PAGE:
From Major General Horatio Gates
Boston 24th March 1779.
By return of the Express who carried Your Excellencys letters to General Sullivan, I received the following Answer to my Letter to Him by That conveyance; “I shall immediately write to General Washington, his Answer may perhaps enable me to determine whether I shall undertake The Expedition, or not:”1 in consequence of This Answer, I remain here, until I know the result of Your Excellencys Determination in this matter—I am Sir Your Excellencys most Obedient Servant
ALS, DLC:GW; ADfS, NHi: Gates Papers.
1. In addition to his own letter to John Sullivan of 16 March, Gates is referring to GW’s letter of 6 March instructing Sullivan to take command of an expedition against the Six Nations along the Pennsylvania-New York frontier (see Gates to GW, 16 March, and n.1 to that document). Gates quotes the final sentence of a letter from Sullivan to him of 17 March. The prior portion of that letter, written at Providence, R.I., reads: “I Received your favor of yesterday. I Cannot at present possibly Determine upon the Matter Communicated. I have Lately been in a very ill State of health & cannot think of Setting out untill I get my health Established besides this I have been So Long absent from my family that I cannot think of Setting out on Such a Journey without an opportunity of taking Some Care of that Little part of my Interest which I have not already Sacrificed in the Service of the publick besides this the General does not mention whether I am to bring forward my Baggage or Let it remain or whether I am to Set out from here or from head Quarters or where I am to Set out for. I need not add to all this that a years pay will not Support me & my family to Head Quarters & Back again & Even if my health & all other Circumstances would admit I could not think of Leaving a Department where I have Commanded a year without Settling my Accounts & Securing myself ag[ains]t after Demands” (Hammond, Sullivan Papers description begins Otis G. Hammond, ed. Letters and Papers of Major-General John Sullivan, Continental Army. 3 vols. Concord, 1930-39. In Collections of the New Hampshire Historical Society, vols. 13–15. description ends , 2:535–36). Subsequent correspondence between GW and Sullivan on the specific point of him accepting command of this expedition has not been found, but Sullivan wrote a letter of 23 March to Gates, which reads: “Though I wrote General Washington my objection to undertaking the Intended Expedition & wrote you my Doubts Respecting it yet after more mature Deliberation I have thought it best to set out without waiting General Washingtons answer Lest too much time Should be Lost, but this I could not have Done had I not found a friend to Lend me money to Defray the Expences of my Journey as we have not a farthing in the publick Chest—I Shall Set out on thursday or Fryday morning if the weather permits.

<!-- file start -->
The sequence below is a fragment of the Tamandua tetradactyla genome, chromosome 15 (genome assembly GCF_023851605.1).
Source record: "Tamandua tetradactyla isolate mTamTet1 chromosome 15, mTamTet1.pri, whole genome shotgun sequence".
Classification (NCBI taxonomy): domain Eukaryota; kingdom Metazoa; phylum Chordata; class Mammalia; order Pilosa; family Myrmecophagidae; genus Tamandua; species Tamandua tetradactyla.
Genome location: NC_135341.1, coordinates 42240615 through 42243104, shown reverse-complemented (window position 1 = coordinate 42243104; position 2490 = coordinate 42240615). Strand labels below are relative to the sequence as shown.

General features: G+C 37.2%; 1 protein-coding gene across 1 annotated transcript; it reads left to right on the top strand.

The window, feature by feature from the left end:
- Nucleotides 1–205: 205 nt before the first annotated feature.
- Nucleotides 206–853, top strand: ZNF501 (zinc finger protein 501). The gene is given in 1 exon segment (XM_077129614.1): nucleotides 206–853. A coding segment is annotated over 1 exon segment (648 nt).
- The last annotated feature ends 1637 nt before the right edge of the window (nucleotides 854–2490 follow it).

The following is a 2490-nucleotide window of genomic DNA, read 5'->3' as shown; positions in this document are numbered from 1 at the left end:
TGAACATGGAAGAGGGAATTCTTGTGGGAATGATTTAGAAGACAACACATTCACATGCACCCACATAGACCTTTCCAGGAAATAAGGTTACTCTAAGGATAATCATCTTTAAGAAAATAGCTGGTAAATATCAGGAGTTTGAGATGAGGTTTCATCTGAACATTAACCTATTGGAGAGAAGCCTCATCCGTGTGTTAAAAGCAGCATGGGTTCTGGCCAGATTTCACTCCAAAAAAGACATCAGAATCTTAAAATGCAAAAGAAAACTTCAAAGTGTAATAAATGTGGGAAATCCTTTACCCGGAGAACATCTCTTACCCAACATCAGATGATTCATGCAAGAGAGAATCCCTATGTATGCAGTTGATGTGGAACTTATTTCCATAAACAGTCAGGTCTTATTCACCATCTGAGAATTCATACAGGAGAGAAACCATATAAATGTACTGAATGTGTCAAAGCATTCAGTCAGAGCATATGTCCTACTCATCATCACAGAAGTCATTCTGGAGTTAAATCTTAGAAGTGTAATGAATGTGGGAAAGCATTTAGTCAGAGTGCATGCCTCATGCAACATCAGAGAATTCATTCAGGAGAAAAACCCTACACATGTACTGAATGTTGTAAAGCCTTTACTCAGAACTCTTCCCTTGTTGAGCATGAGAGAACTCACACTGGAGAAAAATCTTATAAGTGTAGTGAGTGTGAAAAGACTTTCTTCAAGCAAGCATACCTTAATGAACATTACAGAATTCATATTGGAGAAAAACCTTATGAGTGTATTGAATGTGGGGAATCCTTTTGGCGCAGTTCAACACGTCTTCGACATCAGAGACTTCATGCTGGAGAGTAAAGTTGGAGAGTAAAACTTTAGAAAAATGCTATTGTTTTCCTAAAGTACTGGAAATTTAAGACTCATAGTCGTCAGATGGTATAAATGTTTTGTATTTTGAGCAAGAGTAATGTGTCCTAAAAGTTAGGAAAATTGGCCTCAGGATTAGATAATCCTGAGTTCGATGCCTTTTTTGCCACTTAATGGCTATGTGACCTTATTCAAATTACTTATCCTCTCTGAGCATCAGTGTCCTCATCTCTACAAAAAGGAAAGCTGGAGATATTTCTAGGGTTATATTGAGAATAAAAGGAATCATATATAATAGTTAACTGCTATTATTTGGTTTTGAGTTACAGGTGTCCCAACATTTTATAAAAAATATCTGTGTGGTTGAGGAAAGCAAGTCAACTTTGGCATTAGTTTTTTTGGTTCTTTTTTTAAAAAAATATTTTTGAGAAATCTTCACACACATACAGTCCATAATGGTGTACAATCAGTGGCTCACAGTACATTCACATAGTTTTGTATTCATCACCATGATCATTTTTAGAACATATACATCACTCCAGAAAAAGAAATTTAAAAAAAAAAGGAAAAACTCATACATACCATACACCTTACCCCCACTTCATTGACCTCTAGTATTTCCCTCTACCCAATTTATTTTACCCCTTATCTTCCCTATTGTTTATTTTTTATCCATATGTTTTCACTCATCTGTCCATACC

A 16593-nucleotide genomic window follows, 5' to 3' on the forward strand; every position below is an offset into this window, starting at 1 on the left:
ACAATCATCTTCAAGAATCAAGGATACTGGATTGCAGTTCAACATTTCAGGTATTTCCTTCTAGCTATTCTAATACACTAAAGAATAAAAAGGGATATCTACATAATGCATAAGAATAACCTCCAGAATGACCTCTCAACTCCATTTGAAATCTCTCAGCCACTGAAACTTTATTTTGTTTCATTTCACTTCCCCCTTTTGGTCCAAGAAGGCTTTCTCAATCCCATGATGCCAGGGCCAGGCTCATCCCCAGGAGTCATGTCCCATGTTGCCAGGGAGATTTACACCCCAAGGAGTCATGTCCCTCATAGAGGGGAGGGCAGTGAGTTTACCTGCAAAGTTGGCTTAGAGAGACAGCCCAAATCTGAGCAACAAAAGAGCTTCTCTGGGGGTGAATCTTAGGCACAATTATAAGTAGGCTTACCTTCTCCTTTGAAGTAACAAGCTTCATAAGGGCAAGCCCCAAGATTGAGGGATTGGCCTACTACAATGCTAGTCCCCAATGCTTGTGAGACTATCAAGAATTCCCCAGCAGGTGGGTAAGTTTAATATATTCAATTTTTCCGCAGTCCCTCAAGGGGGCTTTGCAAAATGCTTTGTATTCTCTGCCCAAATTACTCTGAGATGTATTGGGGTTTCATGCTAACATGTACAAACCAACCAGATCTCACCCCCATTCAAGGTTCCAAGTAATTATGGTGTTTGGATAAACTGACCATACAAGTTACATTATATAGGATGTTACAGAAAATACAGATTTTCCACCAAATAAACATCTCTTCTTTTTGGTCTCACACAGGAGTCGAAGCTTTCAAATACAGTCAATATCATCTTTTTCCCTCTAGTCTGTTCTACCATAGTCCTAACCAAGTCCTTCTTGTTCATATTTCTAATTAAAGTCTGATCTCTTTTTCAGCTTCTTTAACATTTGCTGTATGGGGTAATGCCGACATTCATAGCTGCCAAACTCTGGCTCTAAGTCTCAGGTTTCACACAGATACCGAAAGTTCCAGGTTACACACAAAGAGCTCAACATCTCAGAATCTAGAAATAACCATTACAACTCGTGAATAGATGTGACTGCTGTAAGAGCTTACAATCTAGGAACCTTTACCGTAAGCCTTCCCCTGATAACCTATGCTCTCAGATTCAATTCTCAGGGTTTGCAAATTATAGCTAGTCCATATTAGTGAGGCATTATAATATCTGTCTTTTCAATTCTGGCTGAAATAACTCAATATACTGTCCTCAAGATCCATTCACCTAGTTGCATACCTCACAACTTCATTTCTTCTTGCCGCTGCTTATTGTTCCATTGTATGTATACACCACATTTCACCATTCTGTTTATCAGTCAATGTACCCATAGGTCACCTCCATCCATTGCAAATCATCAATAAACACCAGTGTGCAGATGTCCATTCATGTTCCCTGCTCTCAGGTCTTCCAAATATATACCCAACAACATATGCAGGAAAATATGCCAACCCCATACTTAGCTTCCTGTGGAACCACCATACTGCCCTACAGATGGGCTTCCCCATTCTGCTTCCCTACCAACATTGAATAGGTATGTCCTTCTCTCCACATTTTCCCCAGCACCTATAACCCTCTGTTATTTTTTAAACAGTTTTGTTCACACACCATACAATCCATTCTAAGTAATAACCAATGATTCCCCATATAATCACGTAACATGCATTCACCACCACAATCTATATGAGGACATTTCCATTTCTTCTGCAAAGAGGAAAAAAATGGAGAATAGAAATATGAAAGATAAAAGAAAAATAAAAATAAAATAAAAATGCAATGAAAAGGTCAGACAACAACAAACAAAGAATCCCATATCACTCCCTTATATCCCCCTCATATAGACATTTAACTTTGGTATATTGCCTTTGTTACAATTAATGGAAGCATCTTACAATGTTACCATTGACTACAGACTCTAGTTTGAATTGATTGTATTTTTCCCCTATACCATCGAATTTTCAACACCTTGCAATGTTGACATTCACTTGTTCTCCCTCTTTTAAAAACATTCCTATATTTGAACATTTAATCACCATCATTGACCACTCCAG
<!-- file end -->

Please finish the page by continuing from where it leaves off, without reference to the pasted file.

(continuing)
“P S I Leave the Command & papers with General Glover” (Hammond, Sullivan Papers description begins Otis G. Hammond, ed. Letters and Papers of Major-General John Sullivan, Continental Army. 3 vols. Concord, 1930-39. In Collections of the New Hampshire Historical Society, vols. 13–15. description ends , 2:542). The docket of the manuscript letter, located in Gregory and Dunnings, “Gates Papers,” description begins James Gregory and Thomas Dunnings, eds. “Horatio Gates Papers, 1726–1828.” Sanford, N.C., 1979. Microfilm. description ends reads in part: “received the 29th—at 11 o’Clock—A.M.” A note on the same page of this manuscript as the address reads: “Genl Sullivan directs this Letter to be sent the day before he Leaves Town.” Sullivan left Providence for Middlebrook on Monday, 29 March.